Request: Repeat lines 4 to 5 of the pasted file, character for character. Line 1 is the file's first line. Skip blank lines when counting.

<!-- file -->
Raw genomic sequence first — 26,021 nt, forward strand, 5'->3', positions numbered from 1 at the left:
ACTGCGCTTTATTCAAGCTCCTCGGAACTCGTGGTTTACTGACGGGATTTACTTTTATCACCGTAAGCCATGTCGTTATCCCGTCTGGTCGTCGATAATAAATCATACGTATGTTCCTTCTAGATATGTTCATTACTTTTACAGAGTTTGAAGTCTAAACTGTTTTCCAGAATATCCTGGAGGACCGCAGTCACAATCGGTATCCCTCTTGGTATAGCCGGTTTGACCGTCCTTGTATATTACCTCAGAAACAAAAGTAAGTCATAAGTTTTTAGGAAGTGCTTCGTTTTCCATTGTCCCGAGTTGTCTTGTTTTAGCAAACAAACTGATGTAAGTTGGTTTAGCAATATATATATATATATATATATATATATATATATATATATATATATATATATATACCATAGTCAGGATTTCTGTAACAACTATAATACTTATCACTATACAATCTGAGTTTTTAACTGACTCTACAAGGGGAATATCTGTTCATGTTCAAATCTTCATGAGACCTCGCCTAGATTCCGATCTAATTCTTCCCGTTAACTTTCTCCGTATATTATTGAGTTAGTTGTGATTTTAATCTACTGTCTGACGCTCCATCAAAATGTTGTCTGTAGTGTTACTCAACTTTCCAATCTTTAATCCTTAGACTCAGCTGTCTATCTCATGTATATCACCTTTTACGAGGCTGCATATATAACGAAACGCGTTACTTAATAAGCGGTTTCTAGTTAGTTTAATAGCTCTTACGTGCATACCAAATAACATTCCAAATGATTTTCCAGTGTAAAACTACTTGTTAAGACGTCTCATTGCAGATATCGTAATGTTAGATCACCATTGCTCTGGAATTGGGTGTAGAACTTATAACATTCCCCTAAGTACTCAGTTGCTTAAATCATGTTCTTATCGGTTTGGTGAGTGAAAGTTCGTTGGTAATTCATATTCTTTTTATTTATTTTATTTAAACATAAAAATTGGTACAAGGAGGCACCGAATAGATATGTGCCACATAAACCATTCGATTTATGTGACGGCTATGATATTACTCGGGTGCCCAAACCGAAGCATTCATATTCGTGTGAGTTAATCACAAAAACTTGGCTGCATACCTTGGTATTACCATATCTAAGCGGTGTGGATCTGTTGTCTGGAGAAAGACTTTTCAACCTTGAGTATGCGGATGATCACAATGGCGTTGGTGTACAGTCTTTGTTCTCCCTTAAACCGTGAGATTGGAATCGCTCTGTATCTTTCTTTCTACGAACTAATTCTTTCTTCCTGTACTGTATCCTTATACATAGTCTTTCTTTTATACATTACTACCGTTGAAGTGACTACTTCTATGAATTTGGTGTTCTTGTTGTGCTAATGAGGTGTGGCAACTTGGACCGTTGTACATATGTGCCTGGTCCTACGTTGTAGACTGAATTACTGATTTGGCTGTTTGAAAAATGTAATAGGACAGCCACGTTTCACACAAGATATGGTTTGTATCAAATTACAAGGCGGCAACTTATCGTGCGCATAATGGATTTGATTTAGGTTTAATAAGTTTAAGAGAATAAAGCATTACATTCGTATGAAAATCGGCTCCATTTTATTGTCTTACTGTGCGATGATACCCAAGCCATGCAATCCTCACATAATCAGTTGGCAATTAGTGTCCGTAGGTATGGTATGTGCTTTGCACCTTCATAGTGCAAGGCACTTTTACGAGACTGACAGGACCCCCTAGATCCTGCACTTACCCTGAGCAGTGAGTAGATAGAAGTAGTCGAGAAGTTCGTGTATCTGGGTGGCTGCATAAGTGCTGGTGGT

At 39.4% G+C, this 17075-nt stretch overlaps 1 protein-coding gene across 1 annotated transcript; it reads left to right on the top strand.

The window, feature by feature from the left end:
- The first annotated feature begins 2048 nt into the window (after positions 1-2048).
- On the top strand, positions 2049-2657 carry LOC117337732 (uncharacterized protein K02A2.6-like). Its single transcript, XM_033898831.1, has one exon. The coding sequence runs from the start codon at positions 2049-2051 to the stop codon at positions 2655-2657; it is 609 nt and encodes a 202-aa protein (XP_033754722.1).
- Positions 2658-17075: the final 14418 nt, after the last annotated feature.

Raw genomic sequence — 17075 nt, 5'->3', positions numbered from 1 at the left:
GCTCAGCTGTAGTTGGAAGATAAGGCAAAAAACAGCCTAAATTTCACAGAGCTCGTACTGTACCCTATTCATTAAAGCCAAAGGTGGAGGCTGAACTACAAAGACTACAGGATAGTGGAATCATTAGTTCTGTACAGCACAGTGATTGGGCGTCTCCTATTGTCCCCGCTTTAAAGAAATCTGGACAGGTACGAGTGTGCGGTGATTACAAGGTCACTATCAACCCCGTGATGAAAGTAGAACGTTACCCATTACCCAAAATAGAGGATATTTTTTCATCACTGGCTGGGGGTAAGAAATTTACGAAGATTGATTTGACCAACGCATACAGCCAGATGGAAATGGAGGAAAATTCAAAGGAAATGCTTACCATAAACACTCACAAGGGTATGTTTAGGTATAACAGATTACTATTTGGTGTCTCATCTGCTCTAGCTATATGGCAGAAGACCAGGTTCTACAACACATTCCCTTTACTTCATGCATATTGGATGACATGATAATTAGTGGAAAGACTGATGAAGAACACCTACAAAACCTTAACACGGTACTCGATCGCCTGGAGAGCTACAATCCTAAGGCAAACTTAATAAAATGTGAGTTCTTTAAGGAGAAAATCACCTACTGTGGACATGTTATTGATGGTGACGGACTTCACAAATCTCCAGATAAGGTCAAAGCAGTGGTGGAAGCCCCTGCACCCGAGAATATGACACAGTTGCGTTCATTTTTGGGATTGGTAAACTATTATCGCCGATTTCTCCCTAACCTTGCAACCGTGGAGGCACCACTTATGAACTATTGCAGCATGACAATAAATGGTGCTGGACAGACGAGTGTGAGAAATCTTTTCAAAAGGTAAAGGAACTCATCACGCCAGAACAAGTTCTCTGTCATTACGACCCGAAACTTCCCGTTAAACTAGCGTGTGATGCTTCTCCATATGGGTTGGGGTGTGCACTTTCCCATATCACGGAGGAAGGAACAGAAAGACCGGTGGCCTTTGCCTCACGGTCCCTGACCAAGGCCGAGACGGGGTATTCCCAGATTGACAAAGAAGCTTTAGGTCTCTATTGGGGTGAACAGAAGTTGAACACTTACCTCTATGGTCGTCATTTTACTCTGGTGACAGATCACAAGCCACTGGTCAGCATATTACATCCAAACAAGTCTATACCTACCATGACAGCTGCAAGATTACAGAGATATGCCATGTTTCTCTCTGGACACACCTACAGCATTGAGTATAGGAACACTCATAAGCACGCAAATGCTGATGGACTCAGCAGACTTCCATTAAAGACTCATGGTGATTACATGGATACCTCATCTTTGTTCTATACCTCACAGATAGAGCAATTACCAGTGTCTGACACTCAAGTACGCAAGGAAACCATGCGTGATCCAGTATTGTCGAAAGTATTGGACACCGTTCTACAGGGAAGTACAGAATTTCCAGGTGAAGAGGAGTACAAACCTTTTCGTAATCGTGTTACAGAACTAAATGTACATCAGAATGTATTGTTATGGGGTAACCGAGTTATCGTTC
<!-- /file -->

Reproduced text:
The window, feature by feature from the left end:
- The first annotated feature begins 2048 nt into the window (after positions 1-2048).